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Flexible Learning Pathways – a new HE or something else?

  • 14 December 2023
  • By John Brennan
  • This blog was kindly authored by John Brennan, Emeritus Professor of Higher Education Research at the Open University and Visiting Professor at the University of Bath.
  • This piece is the first part of two on the topic of flexible learning pathways. The second part will discuss how flexible pathways can be delivered and will be published tomorrow.

Higher education is changing. And so is the student experience. For a long time, students had to make two key decisions when applying to enter higher education:  choosing their subject and choosing their university. But today, the diversity and flexibility of higher education brings a lot more decisions for potential students to make, including: whether, when, why, what, where and how to study. Do they make the right decisions? Do they get any help in making them? And what do they get from their flexible higher education?

The changes also bring challenges for higher education institutions, in deciding what to provide and how to provide it, and in supporting students to travel along their learning pathways, preventing them from getting lost, and enabling them to change direction if they decide they need to arrive at a different destination.

Several international projects I’ve been working on have asked some of these questions, although have not always answered them. But research can always be useful in identifying ‘things we don’t know’ as well as ‘things we do know’! One of my projects was with UNESCO on ‘Flexible Learning Pathways in Higher Education’, another was an EC Erasmus project on ‘Complex Trajectories in Higher Education’, and the third was a British Council project on ‘Microcredentials: a comparative study of Turkey and the UK’. I can draw on some of this work now. Let’s start with the ‘why’ and the ‘when’ questions.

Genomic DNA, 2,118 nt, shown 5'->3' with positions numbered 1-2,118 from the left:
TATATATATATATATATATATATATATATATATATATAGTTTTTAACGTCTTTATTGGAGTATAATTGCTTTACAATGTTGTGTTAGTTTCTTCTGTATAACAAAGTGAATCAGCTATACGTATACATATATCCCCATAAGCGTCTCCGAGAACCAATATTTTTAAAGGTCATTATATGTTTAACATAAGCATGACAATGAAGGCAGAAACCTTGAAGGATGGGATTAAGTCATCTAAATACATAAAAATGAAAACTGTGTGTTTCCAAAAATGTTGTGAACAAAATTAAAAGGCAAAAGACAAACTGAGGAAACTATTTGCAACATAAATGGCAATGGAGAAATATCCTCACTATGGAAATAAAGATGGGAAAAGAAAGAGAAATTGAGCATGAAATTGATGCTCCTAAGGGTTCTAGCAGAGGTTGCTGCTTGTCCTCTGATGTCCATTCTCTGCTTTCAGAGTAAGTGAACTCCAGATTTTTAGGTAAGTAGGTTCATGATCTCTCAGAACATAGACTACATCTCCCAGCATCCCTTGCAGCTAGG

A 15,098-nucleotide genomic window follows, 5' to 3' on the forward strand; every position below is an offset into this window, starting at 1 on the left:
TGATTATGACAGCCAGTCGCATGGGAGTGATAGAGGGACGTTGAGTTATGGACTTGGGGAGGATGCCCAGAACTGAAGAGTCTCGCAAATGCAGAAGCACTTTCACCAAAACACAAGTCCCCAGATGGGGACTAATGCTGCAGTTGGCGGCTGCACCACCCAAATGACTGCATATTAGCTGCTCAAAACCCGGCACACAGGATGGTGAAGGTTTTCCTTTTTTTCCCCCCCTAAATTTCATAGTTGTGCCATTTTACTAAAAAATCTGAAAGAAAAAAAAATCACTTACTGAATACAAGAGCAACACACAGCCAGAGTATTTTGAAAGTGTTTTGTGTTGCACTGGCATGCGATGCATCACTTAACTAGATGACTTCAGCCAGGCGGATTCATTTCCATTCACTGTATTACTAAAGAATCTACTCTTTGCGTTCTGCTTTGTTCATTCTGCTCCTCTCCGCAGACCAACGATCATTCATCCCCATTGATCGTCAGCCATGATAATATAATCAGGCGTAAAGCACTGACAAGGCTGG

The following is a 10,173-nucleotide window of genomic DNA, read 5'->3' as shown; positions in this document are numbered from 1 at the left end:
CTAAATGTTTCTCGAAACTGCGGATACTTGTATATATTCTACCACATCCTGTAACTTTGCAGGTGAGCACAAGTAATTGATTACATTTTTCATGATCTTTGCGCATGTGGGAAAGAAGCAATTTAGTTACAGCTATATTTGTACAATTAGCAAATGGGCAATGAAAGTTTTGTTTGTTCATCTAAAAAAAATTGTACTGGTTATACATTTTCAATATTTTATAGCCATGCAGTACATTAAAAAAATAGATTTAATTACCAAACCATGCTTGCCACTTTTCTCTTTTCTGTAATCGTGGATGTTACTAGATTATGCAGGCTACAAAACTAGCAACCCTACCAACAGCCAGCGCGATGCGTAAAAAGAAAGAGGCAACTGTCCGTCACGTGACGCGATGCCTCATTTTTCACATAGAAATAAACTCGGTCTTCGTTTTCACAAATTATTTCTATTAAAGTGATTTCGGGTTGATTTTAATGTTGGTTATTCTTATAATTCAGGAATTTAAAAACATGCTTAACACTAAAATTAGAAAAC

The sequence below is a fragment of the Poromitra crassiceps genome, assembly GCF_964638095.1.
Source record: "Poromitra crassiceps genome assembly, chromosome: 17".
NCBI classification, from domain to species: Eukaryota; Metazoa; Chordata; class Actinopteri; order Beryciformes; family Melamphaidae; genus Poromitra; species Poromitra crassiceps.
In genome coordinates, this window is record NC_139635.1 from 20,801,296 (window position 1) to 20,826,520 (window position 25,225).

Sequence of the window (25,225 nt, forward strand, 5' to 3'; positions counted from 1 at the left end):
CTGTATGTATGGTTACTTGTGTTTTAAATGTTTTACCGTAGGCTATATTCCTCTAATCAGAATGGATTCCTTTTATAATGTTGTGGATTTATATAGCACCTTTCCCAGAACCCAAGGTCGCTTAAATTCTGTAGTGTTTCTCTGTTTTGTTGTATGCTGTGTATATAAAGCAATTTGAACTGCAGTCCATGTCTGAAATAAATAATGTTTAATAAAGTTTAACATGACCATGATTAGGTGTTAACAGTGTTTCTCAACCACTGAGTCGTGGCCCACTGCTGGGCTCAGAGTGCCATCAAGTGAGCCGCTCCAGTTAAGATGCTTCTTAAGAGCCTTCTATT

The traditional answers, of course, were that schooling had ended, good A levels had been achieved, parents expected it, and teenagers assumed that university was going to be their next life stage. This answer has not disappeared, but additional answers now sit alongside it. For most teenagers, though not all, it’s the ‘new normal’ and they don’t need a particular reason for going to university. But there can also be career ambitions. However, there can be different answers to the ‘when’ question, and indeed several answers when learners enter and re-enter higher education at different life stages, particularly when this is needed to meet changing career requirements.

What and where questions are also changing. ‘What’ may no longer be a single academic subject. It may be a mixture of subjects and wider learning experiences taken to enable the learner to reach the intended destination, though sometimes there will be a need to change the destination. The ‘where’ question is also changing, partly because of the growth in providers of higher education, not just reflecting the arrival of many new universities, but also the provision of higher education in further education colleges and other institutions. Higher education is everywhere. However, today, over half of undergraduate students have part-time jobs alongside their studies and this can influence the answer to the ‘where’ question. And students re-entering higher education at later life stages are likely to have stronger location requirements, to enable them to stay close to work and family.

However, answers to the ‘how’ question can also affect the answers to the when and where questions. Education can be online, with the computer taking over from the lecture theatre as the place for learning. And blended learning can allow students to study at different times and in different places.

So, lots of flexibility, and lots of choices for students to make. Will they be the right choices?